Langston Hughes at 100

The Langston Hughes exhibition is curated in the Beinecke Library and is hosted through Yale University. The exhibition’s intended audience is anyone who wants to experience the collection through a multimedia format and see the files within the library. Langston Hughes gifted his papers, letters, manuscripts, and many more assortments of media to the library over the years which culminated into this collection.

While the general design is actually pretty great, the execution is a bit lackluster and is in desperate need of an update. For starters, the exhibit only works if you have Flash which is a fairly dated program.

The player has a Navigating category which explains how to use the exhibition which defies the entire concept of “Don’t Make Me Think!” A good online exhibition: 1) should not need a section to teach people how to use it, it should be intuitive 2) even it did, it should be clearly bulleted and not in the form of a paragraph.

Immediately after an intro video sequence (that can be skipped), it takes you to this screen that showcases all the media which, for some reason, cannot be clicked on. You must click Poet, Observer, or Artist (the differentiation is never explained) in order to click on the different pictures.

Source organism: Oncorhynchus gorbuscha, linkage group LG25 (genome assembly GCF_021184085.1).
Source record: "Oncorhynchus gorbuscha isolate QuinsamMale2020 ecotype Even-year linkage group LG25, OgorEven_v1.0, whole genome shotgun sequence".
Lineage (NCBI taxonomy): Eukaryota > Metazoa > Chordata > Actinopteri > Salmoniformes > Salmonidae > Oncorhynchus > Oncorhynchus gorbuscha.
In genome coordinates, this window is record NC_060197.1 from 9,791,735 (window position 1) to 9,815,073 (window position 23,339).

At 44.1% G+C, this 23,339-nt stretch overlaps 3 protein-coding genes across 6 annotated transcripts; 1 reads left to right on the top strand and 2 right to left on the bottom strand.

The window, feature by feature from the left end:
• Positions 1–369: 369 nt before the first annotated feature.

Clicking on a picture will open a small box that showcases a picture, some information, and occasionally some audio to describe the piece. This feature is great. It clearly states what the subject is, gives a brief overview, and provides relevant information. My only criticism is that it should move over to the side and be bigger. The entire player should be stretched-to-fit and not use Flash, but overall, the site isn’t bad. 

Aside from a complete structural overhaul, the idea of creating a multimedia, clickable timeline is great. There are a few tabs which displays important content, but no giant walls of text. For a Flash player designed in 2002 (from what I could tell from the Calendar tab), the site is pretty well designed.

I’d like my project to more or less be a more minimal version of this site. Obviously, it would not use Flash. I like the concept of having a few tabs of information for concepts and contact, but overall having it be very interactive and intuitive. Perhaps people could see men’s contemporary fashion and information about its major changes over the years through pictures, music media, and snippets of different articles.